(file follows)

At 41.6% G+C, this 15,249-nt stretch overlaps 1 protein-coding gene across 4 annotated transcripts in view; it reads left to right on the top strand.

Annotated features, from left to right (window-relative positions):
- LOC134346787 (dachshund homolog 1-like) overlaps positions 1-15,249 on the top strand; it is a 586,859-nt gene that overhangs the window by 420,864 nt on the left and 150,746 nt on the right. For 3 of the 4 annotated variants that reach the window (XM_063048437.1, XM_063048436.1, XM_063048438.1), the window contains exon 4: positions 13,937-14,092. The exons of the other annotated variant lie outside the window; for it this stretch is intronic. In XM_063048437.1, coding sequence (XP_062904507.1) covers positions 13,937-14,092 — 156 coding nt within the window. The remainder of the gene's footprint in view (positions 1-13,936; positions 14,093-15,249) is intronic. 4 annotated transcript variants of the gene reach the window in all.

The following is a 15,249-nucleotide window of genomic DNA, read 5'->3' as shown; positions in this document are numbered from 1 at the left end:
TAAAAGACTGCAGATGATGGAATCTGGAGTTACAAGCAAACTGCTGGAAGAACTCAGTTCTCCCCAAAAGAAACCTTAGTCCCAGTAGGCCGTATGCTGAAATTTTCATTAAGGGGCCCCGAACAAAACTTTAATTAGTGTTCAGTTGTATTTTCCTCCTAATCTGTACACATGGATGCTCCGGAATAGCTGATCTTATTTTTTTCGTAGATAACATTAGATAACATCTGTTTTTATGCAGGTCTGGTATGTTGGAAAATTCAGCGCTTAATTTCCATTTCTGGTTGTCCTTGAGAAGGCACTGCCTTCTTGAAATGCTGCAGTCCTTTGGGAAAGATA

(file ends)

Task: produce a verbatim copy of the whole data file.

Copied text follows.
At 41.6% G+C, this 15,249-nt stretch overlaps 1 protein-coding gene across 4 annotated transcripts in view; it reads left to right on the top strand.

Annotated features, from left to right (window-relative positions):
- LOC134346787 (dachshund homolog 1-like) overlaps positions 1-15,249 on the top strand; it is a 586,859-nt gene that overhangs the window by 420,864 nt on the left and 150,746 nt on the right. For 3 of the 4 annotated variants that reach the window (XM_063048437.1, XM_063048436.1, XM_063048438.1), the window contains exon 4: positions 13,937-14,092. The exons of the other annotated variant lie outside the window; for it this stretch is intronic. In XM_063048437.1, coding sequence (XP_062904507.1) covers positions 13,937-14,092 — 156 coding nt within the window. The remainder of the gene's footprint in view (positions 1-13,936; positions 14,093-15,249) is intronic. 4 annotated transcript variants of the gene reach the window in all.

The following is a 15,249-nucleotide window of genomic DNA, read 5'->3' as shown; positions in this document are numbered from 1 at the left end:
TAAAAGACTGCAGATGATGGAATCTGGAGTTACAAGCAAACTGCTGGAAGAACTCAGTTCTCCCCAAAAGAAACCTTAGTCCCAGTAGGCCGTATGCTGAAATTTTCATTAAGGGGCCCCGAACAAAACTTTAATTAGTGTTCAGTTGTATTTTCCTCCTAATCTGTACACATGGATGCTCCGGAATAGCTGATCTTATTTTTTTCGTAGATAACATTAGATAACATCTGTTTTTATGCAGGTCTGGTATGTTGGAAAATTCAGCGCTTAATTTCCATTTCTGGTTGTCCTTGAGAAGGCACTGCCTTCTTGAAATGCTGCAGTCCTTTGGGAAAGATA